The Warburg effect in cancer cells refers to the significant alteration of the glycolytic pathway. It increases the generation of lactate, decreases mitochondrial metabolism of pyruvate, and accompanying with the reduction in oxidative phosphorylation. The Warburg effect has a significant consequence. Cancer cells need to develop alternative mechanisms that provide inputs into the citric acid cycle. One of the most common of these mechanisms results in an addiction to glutamine. It is an amino acid that is abundant in the bloodstream. Glutaminase C (GAC) is a 65-kDa enzyme composed of 598 residues. GAC primarily exists as either a dimer or a tetramer. The dimer is inactive, whereas the tetramer has catalytic activity. Because GAC is a gatekeeper for cellular metabolism, its activity is critical to the survival of many types of cancer cells. UPGL00004 is a potent allosteric GAC inhibitor (IC50=29 nM).

UPGL00004 occupies the same binding site as CB-839 or BPTES. All three inhibitors regulate the enzymatic activity of GAC via a similar allosteric mechanism. UPGL00004 potently inhibits the growth of triple-negative breast cancer cells, as well as tumor growth when combined with the anti-vascular endothelial growth factor antibody bevacizumab. In vitro, UPGL00004 inhibits MDA-MB-231 and HS578T, TSE cells with IC50S of 70, 129, and 262 nM, respectively.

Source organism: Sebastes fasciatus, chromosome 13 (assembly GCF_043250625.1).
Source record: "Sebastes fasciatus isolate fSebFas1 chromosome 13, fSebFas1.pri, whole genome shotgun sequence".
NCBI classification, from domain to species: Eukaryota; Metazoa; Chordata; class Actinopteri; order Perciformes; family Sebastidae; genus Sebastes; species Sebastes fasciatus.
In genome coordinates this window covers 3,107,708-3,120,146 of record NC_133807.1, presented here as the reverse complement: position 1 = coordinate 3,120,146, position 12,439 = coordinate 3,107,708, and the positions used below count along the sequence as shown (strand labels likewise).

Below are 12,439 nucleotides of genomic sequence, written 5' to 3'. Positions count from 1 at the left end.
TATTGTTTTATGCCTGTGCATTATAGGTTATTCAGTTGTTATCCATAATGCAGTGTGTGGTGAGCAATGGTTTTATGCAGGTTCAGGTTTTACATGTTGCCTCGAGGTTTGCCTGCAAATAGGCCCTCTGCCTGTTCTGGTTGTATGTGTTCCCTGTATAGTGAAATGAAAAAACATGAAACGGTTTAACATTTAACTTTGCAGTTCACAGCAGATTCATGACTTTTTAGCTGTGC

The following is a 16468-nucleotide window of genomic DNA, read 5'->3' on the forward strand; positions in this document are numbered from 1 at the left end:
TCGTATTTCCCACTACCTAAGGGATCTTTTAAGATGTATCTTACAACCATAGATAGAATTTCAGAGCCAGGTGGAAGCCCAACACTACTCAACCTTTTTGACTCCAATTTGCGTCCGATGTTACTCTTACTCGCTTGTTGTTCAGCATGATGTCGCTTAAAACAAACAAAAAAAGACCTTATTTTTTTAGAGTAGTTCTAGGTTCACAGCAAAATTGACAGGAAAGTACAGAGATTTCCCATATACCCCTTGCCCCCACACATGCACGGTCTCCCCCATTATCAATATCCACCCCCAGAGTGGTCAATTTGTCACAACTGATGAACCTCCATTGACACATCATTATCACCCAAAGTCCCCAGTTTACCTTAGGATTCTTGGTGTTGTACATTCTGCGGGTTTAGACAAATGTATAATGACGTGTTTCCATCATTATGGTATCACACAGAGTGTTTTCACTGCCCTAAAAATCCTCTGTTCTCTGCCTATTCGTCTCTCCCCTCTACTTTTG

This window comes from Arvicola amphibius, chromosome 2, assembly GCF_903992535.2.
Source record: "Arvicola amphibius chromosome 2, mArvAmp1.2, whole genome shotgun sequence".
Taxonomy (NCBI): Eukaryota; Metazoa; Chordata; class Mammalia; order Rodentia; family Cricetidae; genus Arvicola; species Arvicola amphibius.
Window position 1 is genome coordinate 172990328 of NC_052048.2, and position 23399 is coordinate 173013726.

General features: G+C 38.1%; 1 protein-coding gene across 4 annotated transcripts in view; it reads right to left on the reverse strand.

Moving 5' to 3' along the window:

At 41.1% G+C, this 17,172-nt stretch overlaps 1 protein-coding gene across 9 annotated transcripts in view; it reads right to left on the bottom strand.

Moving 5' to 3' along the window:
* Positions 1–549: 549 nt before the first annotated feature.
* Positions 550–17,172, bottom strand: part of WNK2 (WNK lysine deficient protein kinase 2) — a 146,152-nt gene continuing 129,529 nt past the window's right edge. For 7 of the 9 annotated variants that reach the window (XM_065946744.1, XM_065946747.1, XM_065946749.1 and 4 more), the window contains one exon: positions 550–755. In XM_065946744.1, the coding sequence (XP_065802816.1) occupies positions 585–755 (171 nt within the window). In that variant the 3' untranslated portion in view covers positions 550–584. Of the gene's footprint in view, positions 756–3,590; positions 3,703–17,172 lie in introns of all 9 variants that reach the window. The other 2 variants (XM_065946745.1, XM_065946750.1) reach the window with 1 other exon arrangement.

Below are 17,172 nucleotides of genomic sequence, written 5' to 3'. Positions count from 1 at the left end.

In vivo, the authors combine UPGL00004 and Bevacizumab to treat triple-negative breast cancer patient-derived tumor graft model. It completely prevents any detectable increase in tumor size during the course of treatment.

All in all, UPGL00004 is a potent allosteric GAC inhibitor, which strongly inhibits the proliferation of highly aggressive triple-negative breast cancer cell lines.


Huang Q, et al. J Biol Chem. 2018 Mar 9;293(10):3535-3545.